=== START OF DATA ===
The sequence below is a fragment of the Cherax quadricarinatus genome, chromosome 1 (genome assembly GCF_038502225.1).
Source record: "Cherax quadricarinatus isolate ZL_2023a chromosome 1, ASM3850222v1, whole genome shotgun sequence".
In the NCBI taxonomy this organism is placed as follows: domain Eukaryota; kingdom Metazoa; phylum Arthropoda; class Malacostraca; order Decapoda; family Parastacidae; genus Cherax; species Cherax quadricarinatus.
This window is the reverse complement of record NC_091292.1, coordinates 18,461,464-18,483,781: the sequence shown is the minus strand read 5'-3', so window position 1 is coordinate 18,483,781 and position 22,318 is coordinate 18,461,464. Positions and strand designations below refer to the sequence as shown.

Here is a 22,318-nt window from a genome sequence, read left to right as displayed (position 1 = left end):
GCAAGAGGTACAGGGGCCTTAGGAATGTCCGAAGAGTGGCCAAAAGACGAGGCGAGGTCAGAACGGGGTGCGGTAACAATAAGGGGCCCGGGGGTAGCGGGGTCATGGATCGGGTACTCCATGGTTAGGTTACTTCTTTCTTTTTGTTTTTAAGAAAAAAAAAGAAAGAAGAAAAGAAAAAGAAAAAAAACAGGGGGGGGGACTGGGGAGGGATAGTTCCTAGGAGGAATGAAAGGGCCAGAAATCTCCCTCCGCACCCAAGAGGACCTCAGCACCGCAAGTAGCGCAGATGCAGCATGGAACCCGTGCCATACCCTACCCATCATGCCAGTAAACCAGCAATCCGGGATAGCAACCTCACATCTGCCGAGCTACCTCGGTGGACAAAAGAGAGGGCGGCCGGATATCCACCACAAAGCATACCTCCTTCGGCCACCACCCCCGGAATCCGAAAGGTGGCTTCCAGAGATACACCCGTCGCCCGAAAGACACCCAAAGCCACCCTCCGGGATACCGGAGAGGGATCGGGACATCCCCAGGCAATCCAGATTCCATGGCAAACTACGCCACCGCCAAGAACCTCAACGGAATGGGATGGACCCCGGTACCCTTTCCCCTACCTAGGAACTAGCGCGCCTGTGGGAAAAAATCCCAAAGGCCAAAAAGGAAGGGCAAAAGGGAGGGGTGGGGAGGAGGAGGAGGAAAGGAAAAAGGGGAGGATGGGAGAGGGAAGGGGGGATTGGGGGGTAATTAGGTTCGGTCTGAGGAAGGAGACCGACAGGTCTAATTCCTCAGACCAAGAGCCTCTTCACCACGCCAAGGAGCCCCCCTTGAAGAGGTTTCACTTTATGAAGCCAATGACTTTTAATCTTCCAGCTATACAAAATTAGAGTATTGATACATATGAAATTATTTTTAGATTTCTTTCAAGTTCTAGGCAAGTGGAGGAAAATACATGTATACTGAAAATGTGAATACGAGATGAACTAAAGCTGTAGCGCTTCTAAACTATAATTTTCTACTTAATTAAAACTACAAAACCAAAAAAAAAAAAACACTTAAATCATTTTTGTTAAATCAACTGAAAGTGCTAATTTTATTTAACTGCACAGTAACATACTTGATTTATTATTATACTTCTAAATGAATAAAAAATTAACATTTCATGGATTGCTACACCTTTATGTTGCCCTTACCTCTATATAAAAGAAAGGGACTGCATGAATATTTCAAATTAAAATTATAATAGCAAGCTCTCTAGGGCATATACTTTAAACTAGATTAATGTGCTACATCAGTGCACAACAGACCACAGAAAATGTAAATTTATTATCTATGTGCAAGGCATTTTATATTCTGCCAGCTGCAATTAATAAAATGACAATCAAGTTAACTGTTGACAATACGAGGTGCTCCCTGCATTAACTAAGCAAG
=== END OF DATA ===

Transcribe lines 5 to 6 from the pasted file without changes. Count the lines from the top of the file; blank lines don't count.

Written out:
Here is a 22,318-nt window from a genome sequence, read left to right as displayed (position 1 = left end):
GCAAGAGGTACAGGGGCCTTAGGAATGTCCGAAGAGTGGCCAAAAGACGAGGCGAGGTCAGAACGGGGTGCGGTAACAATAAGGGGCCCGGGGGTAGCGGGGTCATGGATCGGGTACTCCATGGTTAGGTTACTTCTTTCTTTTTGTTTTTAAGAAAAAAAAAGAAAGAAGAAAAGAAAAAGAAAAAAAACAGGGGGGGGGACTGGGGAGGGATAGTTCCTAGGAGGAATGAAAGGGCCAGAAATCTCCCTCCGCACCCAAGAGGACCTCAGCACCGCAAGTAGCGCAGATGCAGCATGGAACCCGTGCCATACCCTACCCATCATGCCAGTAAACCAGCAATCCGGGATAGCAACCTCACATCTGCCGAGCTACCTCGGTGGACAAAAGAGAGGGCGGCCGGATATCCACCACAAAGCATACCTCCTTCGGCCACCACCCCCGGAATCCGAAAGGTGGCTTCCAGAGATACACCCGTCGCCCGAAAGACACCCAAAGCCACCCTCCGGGATACCGGAGAGGGATCGGGACATCCCCAGGCAATCCAGATTCCATGGCAAACTACGCCACCGCCAAGAACCTCAACGGAATGGGATGGACCCCGGTACCCTTTCCCCTACCTAGGAACTAGCGCGCCTGTGGGAAAAAATCCCAAAGGCCAAAAAGGAAGGGCAAAAGGGAGGGGTGGGGAGGAGGAGGAGGAAAGGAAAAAGGGGAGGATGGGAGAGGGAAGGGGGGATTGGGGGGTAATTAGGTTCGGTCTGAGGAAGGAGACCGACAGGTCTAATTCCTCAGACCAAGAGCCTCTTCACCACGCCAAGGAGCCCCCCTTGAAGAGGTTTCACTTTATGAAGCCAATGACTTTTAATCTTCCAGCTATACAAAATTAGAGTATTGATACATATGAAATTATTTTTAGATTTCTTTCAAGTTCTAGGCAAGTGGAGGAAAATACATGTATACTGAAAATGTGAATACGAGATGAACTAAAGCTGTAGCGCTTCTAAACTATAATTTTCTACTTAATTAAAACTACAAAACCAAAAAAAAAAAAACACTTAAATCATTTTTGTTAAATCAACTGAAAGTGCTAATTTTATTTAACTGCACAGTAACATACTTGATTTATTATTATACTTCTAAATGAATAAAAAATTAACATTTCATGGATTGCTACACCTTTATGTTGCCCTTACCTCTATATAAAAGAAAGGGACTGCATGAATATTTCAAATTAAAATTATAATAGCAAGCTCTCTAGGGCATATACTTTAAACTAGATTAATGTGCTACATCAGTGCACAACAGACCACAGAAAATGTAAATTTATTATCTATGTGCAAGGCATTTTATATTCTGCCAGCTGCAATTAATAAAATGACAATCAAGTTAACTGTTGACAATACGAGGTGCTCCCTGCATTAACTAAGCAAG